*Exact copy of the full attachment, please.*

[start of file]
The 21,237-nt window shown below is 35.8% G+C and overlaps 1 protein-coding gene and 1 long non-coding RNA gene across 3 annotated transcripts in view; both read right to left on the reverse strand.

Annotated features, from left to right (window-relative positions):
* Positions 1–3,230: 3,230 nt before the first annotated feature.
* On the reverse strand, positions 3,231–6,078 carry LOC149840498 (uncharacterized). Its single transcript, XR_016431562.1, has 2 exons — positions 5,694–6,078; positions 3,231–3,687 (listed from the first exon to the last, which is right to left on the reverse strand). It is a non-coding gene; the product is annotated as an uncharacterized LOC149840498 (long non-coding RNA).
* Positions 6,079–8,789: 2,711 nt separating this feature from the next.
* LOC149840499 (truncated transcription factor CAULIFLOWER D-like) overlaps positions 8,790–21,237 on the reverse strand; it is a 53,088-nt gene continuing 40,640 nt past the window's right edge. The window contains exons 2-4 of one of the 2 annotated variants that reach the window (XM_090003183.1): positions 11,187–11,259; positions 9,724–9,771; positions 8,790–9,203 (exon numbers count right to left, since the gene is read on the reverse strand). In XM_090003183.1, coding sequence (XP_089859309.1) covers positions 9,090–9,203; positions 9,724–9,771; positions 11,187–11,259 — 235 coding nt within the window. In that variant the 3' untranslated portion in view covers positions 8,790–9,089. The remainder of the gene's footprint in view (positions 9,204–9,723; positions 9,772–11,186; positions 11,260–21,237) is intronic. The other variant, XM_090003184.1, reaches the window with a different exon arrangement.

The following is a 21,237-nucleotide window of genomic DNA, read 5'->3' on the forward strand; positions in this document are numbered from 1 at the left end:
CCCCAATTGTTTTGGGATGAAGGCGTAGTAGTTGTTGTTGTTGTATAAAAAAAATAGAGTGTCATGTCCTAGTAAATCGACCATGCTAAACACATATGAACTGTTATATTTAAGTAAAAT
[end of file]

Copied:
The 21,237-nt window shown below is 35.8% G+C and overlaps 1 protein-coding gene and 1 long non-coding RNA gene across 3 annotated transcripts in view; both read right to left on the reverse strand.

Annotated features, from left to right (window-relative positions):
* Positions 1–3,230: 3,230 nt before the first annotated feature.
* On the reverse strand, positions 3,231–6,078 carry LOC149840498 (uncharacterized). Its single transcript, XR_016431562.1, has 2 exons — positions 5,694–6,078; positions 3,231–3,687 (listed from the first exon to the last, which is right to left on the reverse strand). It is a non-coding gene; the product is annotated as an uncharacterized LOC149840498 (long non-coding RNA).
* Positions 6,079–8,789: 2,711 nt separating this feature from the next.
* LOC149840499 (truncated transcription factor CAULIFLOWER D-like) overlaps positions 8,790–21,237 on the reverse strand; it is a 53,088-nt gene continuing 40,640 nt past the window's right edge. The window contains exons 2-4 of one of the 2 annotated variants that reach the window (XM_090003183.1): positions 11,187–11,259; positions 9,724–9,771; positions 8,790–9,203 (exon numbers count right to left, since the gene is read on the reverse strand). In XM_090003183.1, coding sequence (XP_089859309.1) covers positions 9,090–9,203; positions 9,724–9,771; positions 11,187–11,259 — 235 coding nt within the window. In that variant the 3' untranslated portion in view covers positions 8,790–9,089. The remainder of the gene's footprint in view (positions 9,204–9,723; positions 9,772–11,186; positions 11,260–21,237) is intronic. The other variant, XM_090003184.1, reaches the window with a different exon arrangement.

The following is a 21,237-nucleotide window of genomic DNA, read 5'->3' on the forward strand; positions in this document are numbered from 1 at the left end:
CCCCAATTGTTTTGGGATGAAGGCGTAGTAGTTGTTGTTGTTGTATAAAAAAAATAGAGTGTCATGTCCTAGTAAATCGACCATGCTAAACACATATGAACTGTTATATTTAAGTAAAAT